Sgt. Major Charles Hawkins, 3-315th Engineer Training Support Regiment, 72nd Field Artillery Brigade, spent his Martin Luther King holiday in the presence of greatness. Not only was he in Washington, D.C. the night before the historical swearing in of our 1st black American president, but Hawkins was chosen to escort Congresswoman Eleanor Holmes Norton, named one of the most important and powerful American women today, who worked alongside Dr. King during the civil rights movement.

"She can dance, too," said Hawkins recalling the memorable evening.

When asked how he managed to get the VIP invite, Hawkins traced it back to his volunteering to work the polls in the Trenton, N.J. general election this past November. He met several key political figures from the area while aiding voters and over the holiday break, Hawkins received a call from the U.S. Department of Transportation (DOT). Mr. Herbert Bruce asked if Hawkins would like to be an escort officer and accompany a high-ranking government official to a presidential gala in honor of our 44th president, Barack Obama.

For Hawkins, it was a no brainer; he was honored to be selected to perform such a duty. Little did he know he would be accompanying one of Washington's finest. But when Hawkins first reported to the Thursday night rehearsal at the DOT, his hopes of attending the presidential gala were suddenly threatened; along with the 100 plus volunteer escorts awaiting assignment, only 50 were needed. As Hawkins was exiting the facility he heard his name called - 'Sgt. Major, we want you to escort Congresswoman Eleanor Holmes Norton, District of Columbia.' Hawkins recognized the name and after he went back home and did some research he was blown away.

"Her biography was more than impressive, she is a pioneer, a role model for women," said Hawkins.

Hawkins mentioned that he has meet several significant political figures over the course of his career, but Congresswoman Holmes is, without a doubt, the most striking. She's been breaking barriers across the political landscape for decades.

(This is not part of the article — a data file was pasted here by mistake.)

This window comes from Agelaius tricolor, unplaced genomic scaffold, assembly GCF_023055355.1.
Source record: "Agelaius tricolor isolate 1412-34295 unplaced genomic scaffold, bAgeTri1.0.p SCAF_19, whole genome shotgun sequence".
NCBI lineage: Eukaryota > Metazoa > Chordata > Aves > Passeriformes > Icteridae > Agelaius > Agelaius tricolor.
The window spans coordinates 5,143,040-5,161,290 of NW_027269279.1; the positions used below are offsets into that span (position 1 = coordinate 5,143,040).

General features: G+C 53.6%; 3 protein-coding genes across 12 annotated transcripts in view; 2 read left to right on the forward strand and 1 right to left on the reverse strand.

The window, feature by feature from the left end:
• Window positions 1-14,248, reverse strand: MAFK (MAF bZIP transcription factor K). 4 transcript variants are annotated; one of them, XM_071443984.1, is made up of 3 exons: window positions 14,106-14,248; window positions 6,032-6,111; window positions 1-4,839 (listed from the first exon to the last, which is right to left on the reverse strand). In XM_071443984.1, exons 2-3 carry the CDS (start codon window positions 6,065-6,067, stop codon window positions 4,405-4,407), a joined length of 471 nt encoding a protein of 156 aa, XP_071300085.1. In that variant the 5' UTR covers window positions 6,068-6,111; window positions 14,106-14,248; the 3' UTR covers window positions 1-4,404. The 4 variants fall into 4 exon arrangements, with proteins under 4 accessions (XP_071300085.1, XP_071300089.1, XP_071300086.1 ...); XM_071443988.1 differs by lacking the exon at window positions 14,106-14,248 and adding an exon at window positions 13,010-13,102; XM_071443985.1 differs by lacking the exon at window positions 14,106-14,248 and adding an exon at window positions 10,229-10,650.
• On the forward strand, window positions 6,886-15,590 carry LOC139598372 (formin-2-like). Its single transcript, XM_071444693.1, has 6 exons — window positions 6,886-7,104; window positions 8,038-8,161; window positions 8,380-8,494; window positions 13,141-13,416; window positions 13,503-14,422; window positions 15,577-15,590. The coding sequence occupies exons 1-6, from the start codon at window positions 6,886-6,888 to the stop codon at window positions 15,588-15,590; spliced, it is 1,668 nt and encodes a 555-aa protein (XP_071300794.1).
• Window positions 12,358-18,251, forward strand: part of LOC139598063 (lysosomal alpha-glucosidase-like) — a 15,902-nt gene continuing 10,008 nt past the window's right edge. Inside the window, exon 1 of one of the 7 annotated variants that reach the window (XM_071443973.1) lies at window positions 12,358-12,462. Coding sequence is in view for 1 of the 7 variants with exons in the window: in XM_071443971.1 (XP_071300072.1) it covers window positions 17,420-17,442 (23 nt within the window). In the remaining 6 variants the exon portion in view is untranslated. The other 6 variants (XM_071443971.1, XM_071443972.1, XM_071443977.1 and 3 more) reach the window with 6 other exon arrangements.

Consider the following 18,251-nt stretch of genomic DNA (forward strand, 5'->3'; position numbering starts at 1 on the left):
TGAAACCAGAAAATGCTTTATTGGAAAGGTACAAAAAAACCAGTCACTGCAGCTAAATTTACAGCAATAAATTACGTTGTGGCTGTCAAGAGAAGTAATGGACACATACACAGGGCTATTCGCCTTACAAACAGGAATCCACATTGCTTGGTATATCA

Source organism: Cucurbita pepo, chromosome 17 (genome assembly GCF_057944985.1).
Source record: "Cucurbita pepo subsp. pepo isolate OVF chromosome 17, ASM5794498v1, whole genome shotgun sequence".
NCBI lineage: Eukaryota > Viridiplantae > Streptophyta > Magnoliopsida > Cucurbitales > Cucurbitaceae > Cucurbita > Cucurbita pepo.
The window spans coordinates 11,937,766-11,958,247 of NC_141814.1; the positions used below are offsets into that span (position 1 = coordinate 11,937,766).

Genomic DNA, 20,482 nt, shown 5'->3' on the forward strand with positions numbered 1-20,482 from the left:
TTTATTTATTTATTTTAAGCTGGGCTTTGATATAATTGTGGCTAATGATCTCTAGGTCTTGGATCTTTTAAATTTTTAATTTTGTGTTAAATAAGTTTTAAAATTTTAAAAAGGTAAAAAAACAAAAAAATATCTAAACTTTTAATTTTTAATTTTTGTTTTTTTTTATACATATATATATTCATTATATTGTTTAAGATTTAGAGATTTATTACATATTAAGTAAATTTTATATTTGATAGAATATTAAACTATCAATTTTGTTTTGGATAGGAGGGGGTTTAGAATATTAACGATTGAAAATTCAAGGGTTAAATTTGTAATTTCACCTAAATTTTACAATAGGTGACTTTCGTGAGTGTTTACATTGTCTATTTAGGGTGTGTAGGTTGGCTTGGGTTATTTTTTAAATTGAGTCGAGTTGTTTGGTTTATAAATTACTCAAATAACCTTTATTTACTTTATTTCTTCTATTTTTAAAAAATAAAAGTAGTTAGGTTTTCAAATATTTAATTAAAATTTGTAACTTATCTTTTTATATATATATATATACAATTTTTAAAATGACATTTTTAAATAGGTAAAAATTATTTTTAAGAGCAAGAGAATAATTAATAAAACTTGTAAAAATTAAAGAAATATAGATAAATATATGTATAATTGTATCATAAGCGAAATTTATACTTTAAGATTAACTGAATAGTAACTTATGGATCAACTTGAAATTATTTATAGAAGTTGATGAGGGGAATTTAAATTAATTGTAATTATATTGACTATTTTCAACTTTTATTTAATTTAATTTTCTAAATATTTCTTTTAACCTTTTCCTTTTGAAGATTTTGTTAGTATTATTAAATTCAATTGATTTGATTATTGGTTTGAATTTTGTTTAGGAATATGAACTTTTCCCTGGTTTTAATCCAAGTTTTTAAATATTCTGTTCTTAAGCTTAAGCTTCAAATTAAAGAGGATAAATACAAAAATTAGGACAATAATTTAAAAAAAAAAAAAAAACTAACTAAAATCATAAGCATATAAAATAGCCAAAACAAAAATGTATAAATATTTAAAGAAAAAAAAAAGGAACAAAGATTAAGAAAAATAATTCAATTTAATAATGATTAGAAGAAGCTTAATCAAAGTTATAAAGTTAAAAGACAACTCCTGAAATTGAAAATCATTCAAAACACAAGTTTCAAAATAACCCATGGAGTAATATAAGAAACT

Ms. Norton was named by President Jimmy Carter as the 1st woman to chair the Equal Employment Opportunity Commission. She has a full vote in House committees and for the first time in the city's history, Congresswoman Norton won a vote on the House Floor in the Committee of the Whole for Washington, D.C. Ms. Norton's other first time breakthroughs include the first vote on D.C. statehood and senatorial courtesy achieved for the first time during the Clinton administration in the selection of federal judges. Today, she is easily one of the most effective members of the House in producing legislation, even without a vote.

"It was all my pleasure; Congresswoman Eleanor Holmes is a lovely and articulate woman, a leader with unmistakable class," said Hawkins. "She was honest and straight forward with me about endorsing President Obama and how she met with him several times before backing him publicly. She said she wanted to ensure he was 'the real deal.'"

Hawkins is eligible for retirement in 2010 and is looking to explore his possible career opportunities in the realm of urban administration and public sector management. And who knows, with his expansive rAfAsumAfA and having made the acquaintance of the chair of the House Subcommittees on Economic Development, Emergency Management and Public Buildings, his dream job may not be too far from reach.